• Alcohol-like intoxication
  • Loss of interest in normal activities
  • Suffering work or school performance
  • Trying and failing to quit
  • Hiding drugs around the house

After a period of using or abusing oxazepam, you might notice that your tolerance for the drug is growing. This will feel like your usual doses are becoming less effective, and you may feel the need to use heavier doses to achieve the same effect. As your tolerance grows, you may start to develop a dependence on oxazepam that you notice when you start to feel uncomfortable symptoms when you cut back or quit.

It’s important to note that even standard therapeutic use of benzodiazepines has a chance of causing dependence, especially in older people. If you or someone you know is struggling with dependency, it’s important to call a medical professional as soon as possible.

What Is Involved in Oxazepam Addiction Treatment?

Since oxazepam addiction can lead to dangerous withdrawal symptoms when you try to detox, it’s important to consult with a doctor before attempting to quit. Medical detox is the safest way to go through withdrawal symptoms while avoiding serious complications. In medical detox, you will be treating with 24-hour care from medical professionals and medication to manage symptoms and avoid complications.

If you still have pressing medical or psychological needs after detox, you may be connected to a residential treatment program. Also called, inpatient treatment, residential care is 24 hours of medical monitoring to ensure your continued safety and recovery.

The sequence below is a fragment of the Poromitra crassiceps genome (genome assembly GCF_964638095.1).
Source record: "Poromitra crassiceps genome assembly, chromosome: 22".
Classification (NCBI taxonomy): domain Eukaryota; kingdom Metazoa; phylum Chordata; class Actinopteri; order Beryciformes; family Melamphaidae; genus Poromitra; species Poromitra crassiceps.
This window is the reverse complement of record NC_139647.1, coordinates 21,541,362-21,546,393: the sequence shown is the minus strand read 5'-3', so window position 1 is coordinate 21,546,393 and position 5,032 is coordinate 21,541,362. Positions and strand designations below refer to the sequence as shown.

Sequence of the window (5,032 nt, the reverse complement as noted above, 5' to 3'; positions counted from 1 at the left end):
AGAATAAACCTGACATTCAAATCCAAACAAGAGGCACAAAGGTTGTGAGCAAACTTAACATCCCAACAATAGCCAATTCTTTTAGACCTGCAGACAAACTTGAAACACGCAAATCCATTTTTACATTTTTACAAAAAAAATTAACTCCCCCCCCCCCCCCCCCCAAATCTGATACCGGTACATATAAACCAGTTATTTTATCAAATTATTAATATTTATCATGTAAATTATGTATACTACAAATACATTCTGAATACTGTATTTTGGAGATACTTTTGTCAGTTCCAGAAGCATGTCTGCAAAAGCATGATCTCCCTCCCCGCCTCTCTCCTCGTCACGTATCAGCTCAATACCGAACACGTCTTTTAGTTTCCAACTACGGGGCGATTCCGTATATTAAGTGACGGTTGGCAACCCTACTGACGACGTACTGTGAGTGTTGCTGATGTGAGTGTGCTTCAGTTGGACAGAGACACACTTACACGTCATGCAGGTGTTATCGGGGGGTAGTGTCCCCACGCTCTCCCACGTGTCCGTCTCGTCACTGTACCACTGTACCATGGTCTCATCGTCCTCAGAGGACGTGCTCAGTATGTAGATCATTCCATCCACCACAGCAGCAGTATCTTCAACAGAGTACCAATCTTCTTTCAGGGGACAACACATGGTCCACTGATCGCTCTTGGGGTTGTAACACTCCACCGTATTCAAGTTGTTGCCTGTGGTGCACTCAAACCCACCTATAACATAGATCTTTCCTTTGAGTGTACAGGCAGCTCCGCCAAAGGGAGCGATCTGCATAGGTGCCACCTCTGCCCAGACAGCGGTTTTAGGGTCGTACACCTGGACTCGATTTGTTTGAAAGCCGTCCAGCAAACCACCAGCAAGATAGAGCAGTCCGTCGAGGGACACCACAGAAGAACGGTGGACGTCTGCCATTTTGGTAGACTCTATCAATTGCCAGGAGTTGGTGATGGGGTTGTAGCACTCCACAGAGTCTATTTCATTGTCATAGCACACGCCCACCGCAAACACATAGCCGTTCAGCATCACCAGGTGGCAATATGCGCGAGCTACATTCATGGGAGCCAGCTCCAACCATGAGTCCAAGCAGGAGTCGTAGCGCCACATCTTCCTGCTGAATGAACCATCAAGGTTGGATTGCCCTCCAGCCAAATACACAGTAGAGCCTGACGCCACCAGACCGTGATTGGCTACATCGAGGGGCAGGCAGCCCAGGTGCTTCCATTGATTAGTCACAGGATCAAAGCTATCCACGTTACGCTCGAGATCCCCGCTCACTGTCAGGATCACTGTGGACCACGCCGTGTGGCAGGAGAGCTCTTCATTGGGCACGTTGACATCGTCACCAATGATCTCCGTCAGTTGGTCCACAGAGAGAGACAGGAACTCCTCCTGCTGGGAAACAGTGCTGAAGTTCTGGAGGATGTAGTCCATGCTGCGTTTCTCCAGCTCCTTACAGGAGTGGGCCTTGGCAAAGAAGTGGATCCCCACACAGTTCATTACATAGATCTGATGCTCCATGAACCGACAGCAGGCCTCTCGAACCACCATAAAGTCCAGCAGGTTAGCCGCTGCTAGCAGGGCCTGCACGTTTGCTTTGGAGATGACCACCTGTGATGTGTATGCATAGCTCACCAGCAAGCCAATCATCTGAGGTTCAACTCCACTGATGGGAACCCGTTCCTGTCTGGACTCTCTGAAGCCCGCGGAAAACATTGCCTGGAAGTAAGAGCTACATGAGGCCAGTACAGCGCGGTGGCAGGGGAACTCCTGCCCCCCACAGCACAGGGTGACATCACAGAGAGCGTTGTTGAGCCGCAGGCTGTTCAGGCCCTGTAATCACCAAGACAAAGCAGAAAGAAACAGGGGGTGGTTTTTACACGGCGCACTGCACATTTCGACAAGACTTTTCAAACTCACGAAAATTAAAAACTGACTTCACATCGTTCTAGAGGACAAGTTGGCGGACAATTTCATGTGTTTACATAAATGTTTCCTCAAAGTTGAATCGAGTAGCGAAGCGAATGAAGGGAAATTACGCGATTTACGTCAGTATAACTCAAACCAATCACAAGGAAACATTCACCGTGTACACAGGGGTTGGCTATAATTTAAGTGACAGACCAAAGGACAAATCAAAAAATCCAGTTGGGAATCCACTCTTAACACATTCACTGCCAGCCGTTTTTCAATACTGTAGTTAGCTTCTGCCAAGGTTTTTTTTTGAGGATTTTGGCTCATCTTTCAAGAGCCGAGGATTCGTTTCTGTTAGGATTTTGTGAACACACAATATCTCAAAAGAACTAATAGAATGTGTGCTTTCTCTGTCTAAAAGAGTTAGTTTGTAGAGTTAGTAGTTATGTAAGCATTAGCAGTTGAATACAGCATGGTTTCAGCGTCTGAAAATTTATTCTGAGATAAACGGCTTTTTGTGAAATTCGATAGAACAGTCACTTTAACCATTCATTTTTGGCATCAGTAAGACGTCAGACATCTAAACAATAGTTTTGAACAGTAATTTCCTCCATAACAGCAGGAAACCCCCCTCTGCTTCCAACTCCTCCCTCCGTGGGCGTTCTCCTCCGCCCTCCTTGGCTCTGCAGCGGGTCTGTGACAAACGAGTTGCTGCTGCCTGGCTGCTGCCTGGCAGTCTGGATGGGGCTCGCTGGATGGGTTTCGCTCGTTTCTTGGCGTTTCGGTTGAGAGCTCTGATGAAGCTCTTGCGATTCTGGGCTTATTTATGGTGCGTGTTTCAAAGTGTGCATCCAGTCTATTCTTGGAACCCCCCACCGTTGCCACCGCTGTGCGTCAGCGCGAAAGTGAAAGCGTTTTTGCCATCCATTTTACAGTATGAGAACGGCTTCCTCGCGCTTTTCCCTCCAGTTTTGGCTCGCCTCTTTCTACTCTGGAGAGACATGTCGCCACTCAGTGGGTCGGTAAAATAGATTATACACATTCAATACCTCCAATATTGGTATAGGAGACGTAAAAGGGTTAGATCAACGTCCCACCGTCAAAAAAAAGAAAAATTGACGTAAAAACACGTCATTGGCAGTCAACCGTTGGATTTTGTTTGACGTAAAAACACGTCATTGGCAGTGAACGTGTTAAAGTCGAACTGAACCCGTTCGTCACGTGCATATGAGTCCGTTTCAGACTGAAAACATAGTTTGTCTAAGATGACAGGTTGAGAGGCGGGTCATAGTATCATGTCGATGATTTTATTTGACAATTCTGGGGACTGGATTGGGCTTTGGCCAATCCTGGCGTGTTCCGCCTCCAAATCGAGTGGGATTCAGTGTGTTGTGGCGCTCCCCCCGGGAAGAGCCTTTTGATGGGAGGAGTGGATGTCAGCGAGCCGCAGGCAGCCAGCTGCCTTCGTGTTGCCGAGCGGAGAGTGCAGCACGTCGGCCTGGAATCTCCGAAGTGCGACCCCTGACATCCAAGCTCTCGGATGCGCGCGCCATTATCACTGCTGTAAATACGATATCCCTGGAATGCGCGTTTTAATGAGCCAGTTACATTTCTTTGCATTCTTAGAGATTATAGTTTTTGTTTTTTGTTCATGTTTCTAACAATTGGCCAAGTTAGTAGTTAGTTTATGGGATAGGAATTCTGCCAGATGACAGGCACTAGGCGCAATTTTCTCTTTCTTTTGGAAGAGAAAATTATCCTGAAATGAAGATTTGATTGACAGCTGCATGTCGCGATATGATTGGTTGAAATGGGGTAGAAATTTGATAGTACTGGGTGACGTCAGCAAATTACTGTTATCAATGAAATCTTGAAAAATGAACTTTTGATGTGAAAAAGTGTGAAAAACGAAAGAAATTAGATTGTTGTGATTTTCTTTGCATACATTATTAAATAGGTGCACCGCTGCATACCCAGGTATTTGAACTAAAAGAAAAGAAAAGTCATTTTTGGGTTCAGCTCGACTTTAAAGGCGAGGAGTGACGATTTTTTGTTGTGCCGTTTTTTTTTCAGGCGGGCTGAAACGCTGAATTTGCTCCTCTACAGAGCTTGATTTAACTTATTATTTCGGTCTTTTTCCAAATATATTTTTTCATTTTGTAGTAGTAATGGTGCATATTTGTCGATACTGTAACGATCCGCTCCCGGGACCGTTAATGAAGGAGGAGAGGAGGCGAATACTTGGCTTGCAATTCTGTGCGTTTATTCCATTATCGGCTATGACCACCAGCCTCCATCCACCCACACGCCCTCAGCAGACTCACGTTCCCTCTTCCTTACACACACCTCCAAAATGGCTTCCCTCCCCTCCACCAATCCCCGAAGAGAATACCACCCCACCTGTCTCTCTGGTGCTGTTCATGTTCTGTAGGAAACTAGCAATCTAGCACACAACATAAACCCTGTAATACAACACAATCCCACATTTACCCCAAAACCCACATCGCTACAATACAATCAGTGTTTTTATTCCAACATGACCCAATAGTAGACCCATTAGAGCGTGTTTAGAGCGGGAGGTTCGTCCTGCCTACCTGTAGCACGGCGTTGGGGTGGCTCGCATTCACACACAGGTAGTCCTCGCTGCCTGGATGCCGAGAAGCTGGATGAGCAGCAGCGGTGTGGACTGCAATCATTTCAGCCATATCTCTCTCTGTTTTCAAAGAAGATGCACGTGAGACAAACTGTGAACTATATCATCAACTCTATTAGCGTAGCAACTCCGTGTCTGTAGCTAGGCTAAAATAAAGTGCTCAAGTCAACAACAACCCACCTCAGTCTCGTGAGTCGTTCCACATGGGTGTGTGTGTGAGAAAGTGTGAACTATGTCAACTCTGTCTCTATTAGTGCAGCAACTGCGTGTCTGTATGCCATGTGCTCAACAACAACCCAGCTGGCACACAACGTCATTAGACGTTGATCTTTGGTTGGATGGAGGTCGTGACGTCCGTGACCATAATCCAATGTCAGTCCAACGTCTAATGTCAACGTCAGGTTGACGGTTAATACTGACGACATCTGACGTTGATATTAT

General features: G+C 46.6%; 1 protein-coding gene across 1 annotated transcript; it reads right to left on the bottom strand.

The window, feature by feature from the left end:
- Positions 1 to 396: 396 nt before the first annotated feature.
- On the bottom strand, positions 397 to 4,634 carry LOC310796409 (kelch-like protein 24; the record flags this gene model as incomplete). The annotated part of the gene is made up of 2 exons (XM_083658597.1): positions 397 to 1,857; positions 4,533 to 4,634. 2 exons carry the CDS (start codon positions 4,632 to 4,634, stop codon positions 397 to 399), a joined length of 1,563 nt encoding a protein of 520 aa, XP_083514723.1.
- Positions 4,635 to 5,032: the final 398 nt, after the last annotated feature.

Typically, the majority of your treatment for oxazepam addiction will be in either intensive outpatient or outpatient treatment. In this level of care, you will be treated with various therapies that are tailored to your needs. Behavioral therapies are the most common; they can help you address underlying issues and learn how to avoid relapse.

How Dangerous Is Oxazepam?

It’s often assumed that chemical substances that have common medical uses are generally safe to use, even in excess. However, oxazepam can be dangerous when overused or abused. Using the drug for too long (typically longer than four weeks) can lead to dependence.

You may develop a dependence more quickly if you abuse the drug by taking high doses, taking doses in close succession, or mixing the drug with other depressants. Abuse can also cause a phenomenon called rebounding, which is when growing tolerance and dependence make anxiety or sleep disorder symptoms return or worsen.

Abuse can also lead to overdose. Though oxazepam is generally less toxic than other benzodiazepine options, abuse, and recreational use can lead to dangerous side effects, particularly if you mix it with other drugs. Opioids, alcohol, and other depressants can compound the effects of oxazepam, leading to life-threatening symptoms, including:

  • Respiratory depression (slowed or stopped breathing)
  • Extreme sleepiness or somnolence
  • Cardiovascular toxicity
  • Lung toxicity
  • Coma

If you try to quit abruptly after becoming dependent on oxazepam, you can experience dangerous withdrawal symptoms. Depressants are unique in the way they can cause you to have an overactive nervous system during withdrawal that leads to seizures, insomnia, and panic.

In some cases, withdrawal can cause a condition called delirium tremens, which can be deadly without medical treatment. If you have started to see signs of dependence or withdrawal, speak to a medical professional before trying to quit cold turkey.

Oxazepam Abuse Statistics

  • In 2013, 5.6 percent of U.S. adults filled prescriptions for benzodiazepines like oxazepam.
  • 30 percent of opioid overdoses also involved benzodiazepines.
  • In 2015, 23 percent of all fatal overdose cases involved benzodiazepines.
Many people


Anxiety and Depression Association of America. (n.d.). Facts & Statistics. from

ASAM. (n.d.). American Society of Addiction Medicine. from

Haggerty, J., MD. (2018, October 08). Quick Facts About Anxiety Disorders. from

Kennard, J. (2012, April 02). Rebound Anxiety – Talk Therapy – Anxiety | HealthCentral. from

National Institute on Drug Abuse. (2018, August 09). Overdose Death Rates. from

Osborn, C. O. (2019, July 15). How Long Does Withdrawal From Benzodiazepines Last? from